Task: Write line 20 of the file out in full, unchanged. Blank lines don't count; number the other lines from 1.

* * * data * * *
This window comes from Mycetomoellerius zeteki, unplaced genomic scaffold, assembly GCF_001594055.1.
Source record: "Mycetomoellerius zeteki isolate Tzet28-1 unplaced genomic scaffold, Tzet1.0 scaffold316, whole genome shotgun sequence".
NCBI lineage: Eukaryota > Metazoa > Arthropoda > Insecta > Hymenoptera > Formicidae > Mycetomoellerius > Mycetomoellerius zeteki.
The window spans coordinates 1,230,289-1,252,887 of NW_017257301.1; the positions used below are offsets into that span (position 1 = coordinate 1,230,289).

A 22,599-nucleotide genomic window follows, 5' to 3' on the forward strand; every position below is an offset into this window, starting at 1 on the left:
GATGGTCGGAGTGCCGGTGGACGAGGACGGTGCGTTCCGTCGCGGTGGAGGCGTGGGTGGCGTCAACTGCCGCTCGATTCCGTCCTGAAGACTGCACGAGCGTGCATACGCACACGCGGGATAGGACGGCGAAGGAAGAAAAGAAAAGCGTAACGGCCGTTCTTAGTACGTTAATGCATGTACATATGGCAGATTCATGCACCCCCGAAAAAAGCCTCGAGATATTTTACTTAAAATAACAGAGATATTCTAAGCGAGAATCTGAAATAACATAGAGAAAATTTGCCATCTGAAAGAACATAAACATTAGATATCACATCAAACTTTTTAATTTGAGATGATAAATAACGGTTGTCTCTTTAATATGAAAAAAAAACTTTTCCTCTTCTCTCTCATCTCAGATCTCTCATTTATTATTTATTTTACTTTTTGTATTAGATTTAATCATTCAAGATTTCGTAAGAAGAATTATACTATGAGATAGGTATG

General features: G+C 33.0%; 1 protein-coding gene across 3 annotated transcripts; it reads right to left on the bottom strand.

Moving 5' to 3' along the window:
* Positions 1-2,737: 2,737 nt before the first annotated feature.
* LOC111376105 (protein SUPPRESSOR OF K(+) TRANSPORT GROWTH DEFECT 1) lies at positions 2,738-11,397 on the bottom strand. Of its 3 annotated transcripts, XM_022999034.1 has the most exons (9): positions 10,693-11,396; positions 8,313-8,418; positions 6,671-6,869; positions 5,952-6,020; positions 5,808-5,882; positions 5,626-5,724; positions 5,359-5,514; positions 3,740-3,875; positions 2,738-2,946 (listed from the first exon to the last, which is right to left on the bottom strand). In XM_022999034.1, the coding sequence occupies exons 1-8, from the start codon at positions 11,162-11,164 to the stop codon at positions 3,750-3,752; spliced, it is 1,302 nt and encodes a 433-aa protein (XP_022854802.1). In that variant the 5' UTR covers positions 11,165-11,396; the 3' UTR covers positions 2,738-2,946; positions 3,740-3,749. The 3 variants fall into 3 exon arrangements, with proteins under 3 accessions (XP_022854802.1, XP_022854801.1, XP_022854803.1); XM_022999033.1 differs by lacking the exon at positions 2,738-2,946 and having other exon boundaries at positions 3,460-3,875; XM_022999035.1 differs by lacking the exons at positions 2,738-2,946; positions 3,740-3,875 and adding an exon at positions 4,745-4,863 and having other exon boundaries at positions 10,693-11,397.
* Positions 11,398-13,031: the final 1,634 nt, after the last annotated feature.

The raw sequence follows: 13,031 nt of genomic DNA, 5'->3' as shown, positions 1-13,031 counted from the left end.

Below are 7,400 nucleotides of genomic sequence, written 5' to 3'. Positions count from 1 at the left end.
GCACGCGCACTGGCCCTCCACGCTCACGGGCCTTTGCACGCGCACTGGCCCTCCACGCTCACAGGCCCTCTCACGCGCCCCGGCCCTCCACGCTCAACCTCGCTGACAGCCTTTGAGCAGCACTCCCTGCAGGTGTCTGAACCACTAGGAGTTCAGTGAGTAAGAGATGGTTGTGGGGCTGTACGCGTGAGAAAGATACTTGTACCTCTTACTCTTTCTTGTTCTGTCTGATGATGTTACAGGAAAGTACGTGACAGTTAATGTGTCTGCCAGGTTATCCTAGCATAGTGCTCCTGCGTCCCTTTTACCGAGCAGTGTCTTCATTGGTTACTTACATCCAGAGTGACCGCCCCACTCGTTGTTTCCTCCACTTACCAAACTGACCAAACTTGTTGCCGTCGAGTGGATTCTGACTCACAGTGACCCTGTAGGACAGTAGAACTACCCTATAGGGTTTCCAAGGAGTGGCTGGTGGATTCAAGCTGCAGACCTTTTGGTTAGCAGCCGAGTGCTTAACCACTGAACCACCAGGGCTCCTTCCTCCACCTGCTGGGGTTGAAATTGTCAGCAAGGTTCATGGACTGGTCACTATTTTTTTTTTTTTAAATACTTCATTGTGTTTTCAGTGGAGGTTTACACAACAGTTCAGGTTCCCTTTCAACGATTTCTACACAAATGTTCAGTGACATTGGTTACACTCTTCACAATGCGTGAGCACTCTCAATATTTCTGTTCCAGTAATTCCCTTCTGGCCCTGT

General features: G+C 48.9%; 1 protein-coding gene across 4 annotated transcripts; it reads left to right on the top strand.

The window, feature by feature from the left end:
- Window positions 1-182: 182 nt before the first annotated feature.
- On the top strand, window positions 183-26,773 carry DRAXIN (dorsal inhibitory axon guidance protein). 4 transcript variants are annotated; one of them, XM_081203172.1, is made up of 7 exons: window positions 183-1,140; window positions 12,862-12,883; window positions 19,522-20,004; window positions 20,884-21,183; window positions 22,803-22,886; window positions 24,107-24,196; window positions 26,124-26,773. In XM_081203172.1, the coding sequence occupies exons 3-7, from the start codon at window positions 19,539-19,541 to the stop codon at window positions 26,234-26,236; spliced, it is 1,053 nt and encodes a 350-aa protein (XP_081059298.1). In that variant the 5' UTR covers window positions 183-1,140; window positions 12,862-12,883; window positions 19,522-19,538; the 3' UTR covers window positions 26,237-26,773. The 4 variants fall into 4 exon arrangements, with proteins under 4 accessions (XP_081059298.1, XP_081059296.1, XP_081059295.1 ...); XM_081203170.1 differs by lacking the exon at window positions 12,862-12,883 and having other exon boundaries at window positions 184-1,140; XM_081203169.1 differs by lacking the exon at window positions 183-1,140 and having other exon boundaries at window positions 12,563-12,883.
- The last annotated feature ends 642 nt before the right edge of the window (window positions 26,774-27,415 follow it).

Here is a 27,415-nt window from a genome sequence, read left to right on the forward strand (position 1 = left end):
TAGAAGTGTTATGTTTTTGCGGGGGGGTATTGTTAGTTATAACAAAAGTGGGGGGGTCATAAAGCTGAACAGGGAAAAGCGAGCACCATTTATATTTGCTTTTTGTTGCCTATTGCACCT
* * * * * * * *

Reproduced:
Here is a 27,415-nt window from a genome sequence, read left to right on the forward strand (position 1 = left end):